For fun, there was the Portimao Circuit. The FIA-certified race track, an undulating, tight-turning layout, presented a couple of opportunities to gun the vehicle. I hit 180 km/h on this track, but then, Villeneuve’s talent eludes me. The car showed no sign of failing to reach the posted 200 km/h ceiling, with a more talented driver behind the wheel. (Put it this way: When I drove the signature Jag F-Type earlier, a counterpart in an I-Pace passed me).
Paul Cummings tested the car before the press got its hands on it. He is president and CEO of Grand Touring Automobiles, a luxury dealership in downtown Toronto showcasing seven brands including Jaguar Land Rover, and also former president of Volvo Canada.
“I am a petrol head, I enjoy cars, I love cars and it shocked me,” he said. “I was overwhelmed by the performance, its agility, its size. There is no lag, it just goes, no hesitation at all. “
Cummings believes the I-Pace is a game-changer for the brand if not the industry.
“With Jaguar, there’s so much depth, but now they’ve become relevant to a new generation with the I-Pace,” he said. “Jaguar was an older person’s car. We saw that with our buyers. Now you’ve got a powerful brand with all that technology. Downtown Toronto, you might have to squeeze into a parking spot, but with this vehicle you don’t have to be worried about two SUVs beside you because its size is perfect. It suits the lifestyle – and it’s green.”
Green maybe, but with a lot of history underpinning it.
The writer was a guest of the auto maker. Content was not subject to approval.
Base price: $86,500
Engine: Magnet electric, one per axle
Transmission/Drive: Single-speed epicyclic/all-wheel drive
Fuel efficiency: 480 kilometres, quoted range
Alternatives: Tesla 75D, Tesla 100D
Simon Tovey, lead exterior designer for the I-Pace, says the goal was to “try and reinterpret the past with new ideas, but I have to say the new ideas were about being purely functional.” Aerodynamics ruled in order to create a 0.29 drag quotient. So the classic long swooping hood of the E-Type is replaced by a short nose (no engine underneath the “bonnet”). The Jag grille was retained though not necessarily needed – air goes over it, under the hood and over the roof. There are also side intakes. The 50-50 weight distribution is reflected by an even design balance, front and rear. The familiar strong haunches are visible, a black graphic on the side breaks up the height, and it has the XJ’s hockey stick window.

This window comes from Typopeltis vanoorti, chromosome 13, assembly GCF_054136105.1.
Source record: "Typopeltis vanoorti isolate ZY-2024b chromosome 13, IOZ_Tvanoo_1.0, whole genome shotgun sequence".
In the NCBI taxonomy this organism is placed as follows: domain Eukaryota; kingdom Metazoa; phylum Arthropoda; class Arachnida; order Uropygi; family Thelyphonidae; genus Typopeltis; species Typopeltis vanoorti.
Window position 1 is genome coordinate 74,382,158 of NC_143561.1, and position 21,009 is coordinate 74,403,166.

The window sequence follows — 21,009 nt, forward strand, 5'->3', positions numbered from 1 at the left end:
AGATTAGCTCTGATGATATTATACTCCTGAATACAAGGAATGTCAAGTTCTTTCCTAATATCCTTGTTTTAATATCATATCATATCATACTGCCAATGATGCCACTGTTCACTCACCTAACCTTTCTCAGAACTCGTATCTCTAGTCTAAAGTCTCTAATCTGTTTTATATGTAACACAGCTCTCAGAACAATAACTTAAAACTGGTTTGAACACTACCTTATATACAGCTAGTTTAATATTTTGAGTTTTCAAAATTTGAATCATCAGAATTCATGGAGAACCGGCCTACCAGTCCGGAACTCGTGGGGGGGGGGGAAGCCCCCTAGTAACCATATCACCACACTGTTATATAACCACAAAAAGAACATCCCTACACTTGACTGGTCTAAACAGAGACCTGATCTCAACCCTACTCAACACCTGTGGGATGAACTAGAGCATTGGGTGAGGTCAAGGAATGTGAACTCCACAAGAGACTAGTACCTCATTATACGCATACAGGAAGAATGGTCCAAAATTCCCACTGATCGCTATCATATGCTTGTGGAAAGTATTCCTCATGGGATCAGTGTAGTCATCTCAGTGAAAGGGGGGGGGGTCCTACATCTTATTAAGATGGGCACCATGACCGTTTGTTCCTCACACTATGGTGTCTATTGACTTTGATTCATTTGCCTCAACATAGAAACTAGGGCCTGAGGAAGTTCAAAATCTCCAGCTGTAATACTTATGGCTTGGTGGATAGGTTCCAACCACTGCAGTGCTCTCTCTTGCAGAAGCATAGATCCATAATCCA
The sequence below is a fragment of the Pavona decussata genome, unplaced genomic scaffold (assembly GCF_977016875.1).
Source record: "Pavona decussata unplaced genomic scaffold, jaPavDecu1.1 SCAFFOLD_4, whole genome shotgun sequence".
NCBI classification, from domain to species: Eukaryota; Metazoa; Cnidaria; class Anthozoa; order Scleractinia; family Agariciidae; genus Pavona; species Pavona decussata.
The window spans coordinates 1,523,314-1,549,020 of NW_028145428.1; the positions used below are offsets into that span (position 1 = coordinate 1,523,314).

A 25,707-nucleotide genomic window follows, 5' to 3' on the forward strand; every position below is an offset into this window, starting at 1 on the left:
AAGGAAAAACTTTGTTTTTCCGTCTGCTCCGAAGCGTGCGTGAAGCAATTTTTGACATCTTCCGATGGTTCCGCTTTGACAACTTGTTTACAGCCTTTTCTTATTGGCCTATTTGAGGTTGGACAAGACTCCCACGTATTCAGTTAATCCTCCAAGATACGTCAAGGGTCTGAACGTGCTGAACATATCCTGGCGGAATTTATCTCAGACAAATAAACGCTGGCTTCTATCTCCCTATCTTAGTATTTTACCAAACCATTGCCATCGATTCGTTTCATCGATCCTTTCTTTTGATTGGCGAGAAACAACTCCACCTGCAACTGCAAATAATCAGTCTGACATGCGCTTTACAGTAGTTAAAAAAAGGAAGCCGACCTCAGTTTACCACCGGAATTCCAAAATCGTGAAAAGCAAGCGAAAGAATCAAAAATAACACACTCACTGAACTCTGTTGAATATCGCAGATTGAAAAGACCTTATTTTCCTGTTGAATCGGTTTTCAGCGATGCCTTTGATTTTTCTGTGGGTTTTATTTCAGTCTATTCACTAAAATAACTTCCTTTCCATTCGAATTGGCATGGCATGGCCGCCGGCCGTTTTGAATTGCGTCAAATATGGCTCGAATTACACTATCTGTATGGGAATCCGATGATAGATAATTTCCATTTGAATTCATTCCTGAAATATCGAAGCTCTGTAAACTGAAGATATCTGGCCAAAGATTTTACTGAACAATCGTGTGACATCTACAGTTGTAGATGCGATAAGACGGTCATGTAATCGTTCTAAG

Stylish, with a clean and simple design accented by luxurious touches such as leather seats and dashboard stitching. Minus the gas engine, designers pushed the driver forward, leaving generous leg and head room in the front and back. One quibble: it’s difficult to see over the dash. Cabin is quiet though not super-quiet; you can hear tires over road. The navigation system worked near-flawlessly. Panoramic sunroof absorbs EV rays.
There are three driving modes: eco, comfort and dynamic. The responsiveness in dynamic is both prompt and deceiving, the latter because you don’t hear an engine roar. It’s like operating Forza Motorsport 4 or some-such video game with the sound turned off. Jag people described the sound as “whoosh.” In fact, knowing that the sensitive thrust will freak out certain drivers, Jaguar engineered a “creep” function to let it move warily from a stop without applying pressure to the accelerator, just like a gas-powered car. All-wheel drive is standard.
The tech is fully engineered to meet the desires of urban millennials and their descendants with three 12-volt sockets and six USB ports; “Ask Alexa” whether the battery charge is sufficient to reach the workplace; 4G WiFi; Tesla-matching over-the-air software updates; with a remote app, pre-heat or cool the cabin when the car is plugged in; charging pre-set for the least expensive hydro rates; HomeLink to control your residence’s heating, lights and doors from the car. Jag is confident enough in the lithium-ion battery to warranty 70 per cent of original life after eight years or 160,000 kilometres.
Second-row seats fold flat, increasing rear storage from 656 litres with the seats up, to 1,453 litres. There are also hidden trays under the rear seats for laptops and tablets.
The verdict: 9.5
Whether to haul kids to practice, commute emission-free, or head for the cottage, the I-Pace combines flexibility with performance. The price, while hefty, undermines Tesla and moreover, with an intact dealer network, delivery won’t be an issue.